Keep in mind: even though certain fruits may fall into the higher sugar category, it would be better to eat an extra piece of high sugar/fructose fruit of course than an extra serving of strong acid meat to stay in balance for most individuals.
PASTEURIZED VS RAW DAIRY
The absence of lactase enzymes in pasteurized dairy can also create excessive acidity for some people creating excessive mucus and acids from partial oxidation. The distortion of the casein protein in dairy products through pasteurization (high heat) and homogenization (emulsification) can also create this problem, even leading to leaky gut, allergies, autoimmune conditions, and neurodegenerative diseases.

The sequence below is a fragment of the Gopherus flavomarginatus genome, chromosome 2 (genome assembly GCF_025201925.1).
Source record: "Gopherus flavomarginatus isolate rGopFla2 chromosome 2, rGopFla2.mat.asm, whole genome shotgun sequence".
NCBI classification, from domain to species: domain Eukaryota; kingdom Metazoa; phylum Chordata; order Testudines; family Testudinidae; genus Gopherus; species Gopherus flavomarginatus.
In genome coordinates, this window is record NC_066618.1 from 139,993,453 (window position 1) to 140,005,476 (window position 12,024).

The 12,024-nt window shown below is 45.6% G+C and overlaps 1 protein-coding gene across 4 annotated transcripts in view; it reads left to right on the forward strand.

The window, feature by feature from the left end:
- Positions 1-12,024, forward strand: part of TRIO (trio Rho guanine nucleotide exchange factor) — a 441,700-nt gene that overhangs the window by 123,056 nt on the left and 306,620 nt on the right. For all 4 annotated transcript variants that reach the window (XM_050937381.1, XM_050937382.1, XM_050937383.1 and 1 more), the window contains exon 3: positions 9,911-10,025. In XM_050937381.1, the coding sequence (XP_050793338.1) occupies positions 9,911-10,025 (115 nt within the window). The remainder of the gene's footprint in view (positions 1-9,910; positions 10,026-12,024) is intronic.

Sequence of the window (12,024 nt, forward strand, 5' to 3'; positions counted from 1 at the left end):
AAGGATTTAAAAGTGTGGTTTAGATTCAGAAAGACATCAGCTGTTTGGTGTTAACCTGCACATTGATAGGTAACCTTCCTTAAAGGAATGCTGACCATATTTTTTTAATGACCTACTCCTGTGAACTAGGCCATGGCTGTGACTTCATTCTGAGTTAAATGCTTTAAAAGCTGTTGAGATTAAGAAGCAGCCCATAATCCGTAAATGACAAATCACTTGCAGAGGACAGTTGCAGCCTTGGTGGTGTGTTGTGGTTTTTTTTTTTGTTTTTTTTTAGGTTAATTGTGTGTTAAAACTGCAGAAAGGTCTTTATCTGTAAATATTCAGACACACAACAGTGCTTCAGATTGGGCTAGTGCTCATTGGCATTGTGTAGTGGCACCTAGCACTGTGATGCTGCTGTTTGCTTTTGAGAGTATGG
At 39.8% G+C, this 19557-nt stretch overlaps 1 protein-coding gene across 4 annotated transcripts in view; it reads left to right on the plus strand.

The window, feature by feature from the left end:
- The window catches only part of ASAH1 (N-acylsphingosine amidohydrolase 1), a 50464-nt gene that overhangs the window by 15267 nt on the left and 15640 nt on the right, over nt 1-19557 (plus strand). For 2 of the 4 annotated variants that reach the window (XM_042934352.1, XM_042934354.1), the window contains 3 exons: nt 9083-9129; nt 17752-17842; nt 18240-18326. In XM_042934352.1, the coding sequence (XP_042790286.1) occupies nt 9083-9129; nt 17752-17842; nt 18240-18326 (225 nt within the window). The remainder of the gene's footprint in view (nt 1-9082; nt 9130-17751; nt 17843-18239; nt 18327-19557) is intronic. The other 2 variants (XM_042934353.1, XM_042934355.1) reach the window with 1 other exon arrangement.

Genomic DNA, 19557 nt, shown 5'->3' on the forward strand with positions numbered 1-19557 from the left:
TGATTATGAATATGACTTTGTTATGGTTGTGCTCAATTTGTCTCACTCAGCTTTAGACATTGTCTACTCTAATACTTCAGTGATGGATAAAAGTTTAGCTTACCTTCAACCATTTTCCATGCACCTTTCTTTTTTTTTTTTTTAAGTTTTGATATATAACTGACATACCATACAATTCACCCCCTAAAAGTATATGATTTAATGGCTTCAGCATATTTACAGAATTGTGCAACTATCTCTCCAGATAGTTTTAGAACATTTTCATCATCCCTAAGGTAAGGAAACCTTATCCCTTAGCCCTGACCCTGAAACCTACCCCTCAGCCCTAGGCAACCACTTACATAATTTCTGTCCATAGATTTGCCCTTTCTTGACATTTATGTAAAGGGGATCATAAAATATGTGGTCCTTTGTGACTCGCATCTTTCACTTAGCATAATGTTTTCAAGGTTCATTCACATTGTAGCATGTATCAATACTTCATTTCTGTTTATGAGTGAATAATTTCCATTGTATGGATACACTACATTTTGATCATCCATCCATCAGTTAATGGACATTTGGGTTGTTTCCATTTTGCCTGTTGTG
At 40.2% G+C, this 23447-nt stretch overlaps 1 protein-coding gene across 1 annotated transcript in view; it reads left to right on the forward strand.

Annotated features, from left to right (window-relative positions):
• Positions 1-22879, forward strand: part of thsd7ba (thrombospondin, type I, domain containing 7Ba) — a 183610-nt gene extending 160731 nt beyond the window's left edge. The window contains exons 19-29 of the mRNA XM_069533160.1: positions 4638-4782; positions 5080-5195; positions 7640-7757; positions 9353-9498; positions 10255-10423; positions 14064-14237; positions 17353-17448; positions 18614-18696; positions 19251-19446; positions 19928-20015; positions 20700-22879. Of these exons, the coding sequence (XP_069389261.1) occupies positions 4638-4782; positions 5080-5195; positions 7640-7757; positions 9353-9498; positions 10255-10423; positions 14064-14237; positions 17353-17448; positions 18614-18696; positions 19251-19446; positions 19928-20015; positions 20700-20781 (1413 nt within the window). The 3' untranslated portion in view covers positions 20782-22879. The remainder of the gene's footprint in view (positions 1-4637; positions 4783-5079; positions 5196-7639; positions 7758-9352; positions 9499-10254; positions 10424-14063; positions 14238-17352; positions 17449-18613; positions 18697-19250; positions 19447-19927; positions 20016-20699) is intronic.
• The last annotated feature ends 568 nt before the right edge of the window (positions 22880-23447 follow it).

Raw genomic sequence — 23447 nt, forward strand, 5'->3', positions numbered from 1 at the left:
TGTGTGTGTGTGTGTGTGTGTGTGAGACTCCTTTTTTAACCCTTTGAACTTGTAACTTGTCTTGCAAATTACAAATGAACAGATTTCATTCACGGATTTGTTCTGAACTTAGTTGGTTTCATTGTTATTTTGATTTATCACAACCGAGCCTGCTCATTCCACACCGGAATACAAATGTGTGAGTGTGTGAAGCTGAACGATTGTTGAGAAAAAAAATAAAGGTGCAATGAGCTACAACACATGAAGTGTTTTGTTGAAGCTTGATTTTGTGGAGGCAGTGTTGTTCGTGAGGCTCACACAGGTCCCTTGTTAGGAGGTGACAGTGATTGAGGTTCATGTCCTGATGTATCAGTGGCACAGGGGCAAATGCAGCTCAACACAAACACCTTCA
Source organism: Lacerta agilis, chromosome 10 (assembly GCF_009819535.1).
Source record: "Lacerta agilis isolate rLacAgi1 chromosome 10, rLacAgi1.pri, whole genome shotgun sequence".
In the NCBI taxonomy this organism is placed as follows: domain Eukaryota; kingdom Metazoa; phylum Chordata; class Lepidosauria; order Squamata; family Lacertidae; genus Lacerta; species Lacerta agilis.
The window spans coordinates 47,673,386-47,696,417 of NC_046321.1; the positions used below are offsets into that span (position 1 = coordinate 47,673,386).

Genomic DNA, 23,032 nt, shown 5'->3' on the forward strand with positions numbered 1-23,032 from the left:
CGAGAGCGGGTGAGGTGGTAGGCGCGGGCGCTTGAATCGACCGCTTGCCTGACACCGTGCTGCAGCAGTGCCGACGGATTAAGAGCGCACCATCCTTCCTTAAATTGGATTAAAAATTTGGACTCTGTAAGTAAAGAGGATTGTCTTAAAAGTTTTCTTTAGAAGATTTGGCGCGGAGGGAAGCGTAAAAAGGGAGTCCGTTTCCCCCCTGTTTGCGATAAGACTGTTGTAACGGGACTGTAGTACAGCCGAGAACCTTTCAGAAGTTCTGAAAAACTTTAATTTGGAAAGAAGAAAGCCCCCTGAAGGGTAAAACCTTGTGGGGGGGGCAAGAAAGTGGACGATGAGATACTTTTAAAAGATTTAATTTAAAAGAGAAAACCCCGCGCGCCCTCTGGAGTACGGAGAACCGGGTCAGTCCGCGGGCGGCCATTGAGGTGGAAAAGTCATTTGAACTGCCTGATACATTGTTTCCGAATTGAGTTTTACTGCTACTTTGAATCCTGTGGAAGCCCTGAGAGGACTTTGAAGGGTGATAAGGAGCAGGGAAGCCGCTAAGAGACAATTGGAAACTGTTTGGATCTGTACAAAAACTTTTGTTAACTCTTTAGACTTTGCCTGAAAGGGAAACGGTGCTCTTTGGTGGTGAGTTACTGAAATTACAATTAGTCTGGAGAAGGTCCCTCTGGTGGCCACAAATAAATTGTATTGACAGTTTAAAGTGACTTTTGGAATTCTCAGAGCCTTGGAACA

Refined sugars, flours, and wheat products are also culprits. For people with gluten intolerance or even gluten sensitivity, wheat, especially conventional, can be highly inflammatory, acid forming, and damaging.
LOW HCL (STOMACH ACID) AND INTESTINAL DYSBIOSIS
Low stomach acid is fairly common, especially in older adults. It’s lack can make a considerable difference in the pH of a food or beverage. If you are not producing enough HCL, stomach pH will become too alkaline and you will not be able to digest your food very well at all. Digestive and systemic pH levels will be adversely affected as well detrimentally over time. Intestinal dysbiosis can result with or without adequate HCL and besides throwing off pH levels, can have serious consequences both locally and systemically. Link HCL-digestive and also to article on LOW HCL
RAW FRUITS AND VEGETABLES